We have all seen at least one action movie with a heart pounding race scene. Perhaps the race was an impromptu highway chase or a staged event between two vehicles down a culvert or neighborhood street. Although these races are fun to watch, we can all acknowledge the risk. The chances that a dangerous crash could result in injury or death are high when the vehicles reach these high speeds.
States throughout the country have laws in place to deter this behavior and help keep neighborhoods safe from the dangers of street racing. The same is true in Texas. Not only is street racing illegal, but lawmakers have made recent efforts to increase penalties.
How has the law around street racing changed in Texas?
Governor Greg Abbott pushed forward two new laws to further crackdown on street racing. Lawmakers state the move empowers police to stop street takeovers. The group defines these takeovers as events where cars drive upwards of 130 miles per hour without lights and in the dark, racing towards a set finish line. The two new laws are:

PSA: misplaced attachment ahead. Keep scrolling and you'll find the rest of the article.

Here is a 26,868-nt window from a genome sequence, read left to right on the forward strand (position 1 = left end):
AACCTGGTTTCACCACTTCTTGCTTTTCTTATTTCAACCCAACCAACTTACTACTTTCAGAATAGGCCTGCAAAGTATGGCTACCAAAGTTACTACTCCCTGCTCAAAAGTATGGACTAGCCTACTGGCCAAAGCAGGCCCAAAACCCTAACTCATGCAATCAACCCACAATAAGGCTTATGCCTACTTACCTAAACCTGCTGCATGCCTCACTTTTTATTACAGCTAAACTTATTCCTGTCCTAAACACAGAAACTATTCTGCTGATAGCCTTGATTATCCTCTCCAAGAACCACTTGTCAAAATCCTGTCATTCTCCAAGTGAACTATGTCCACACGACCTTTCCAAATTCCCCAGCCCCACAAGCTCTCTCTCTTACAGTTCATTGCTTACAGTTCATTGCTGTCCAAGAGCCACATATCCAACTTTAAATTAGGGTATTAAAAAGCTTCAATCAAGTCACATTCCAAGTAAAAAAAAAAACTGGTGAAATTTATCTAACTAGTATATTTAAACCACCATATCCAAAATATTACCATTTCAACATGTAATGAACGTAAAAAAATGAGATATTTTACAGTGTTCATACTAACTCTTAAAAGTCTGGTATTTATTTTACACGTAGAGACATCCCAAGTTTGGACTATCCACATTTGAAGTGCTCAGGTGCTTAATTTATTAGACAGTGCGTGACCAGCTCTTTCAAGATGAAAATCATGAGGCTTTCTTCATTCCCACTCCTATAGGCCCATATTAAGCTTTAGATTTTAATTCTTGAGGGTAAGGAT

- House Bill 1442. This law provides enforcement officers and prosecutors with tools to go after street racing and takeovers in the state as well as the ability to pursue additional penalties.
- House Bill 2899. This new law provides enforcement officers the ability to remove vehicles from the road if the drivers are using the vehicle for street racing or reckless driving exhibitions. Previous law only allowed an officer to impound the vehicles if there was property damage or injury. Now, the officer can impound the vehicle if the prosecutor has charged the owner with racing.
Governor Abbott also announced a task force that will focus on street takeovers throughout Texas.
What if the cops accuse me of street racing?
Street racing allegations are serious. Prosecutors will often look to connect additional allegations of organized crime. It is wise for those in this situation to take the allegations seriously and build a defense. An attorney experienced in this area of the law can help.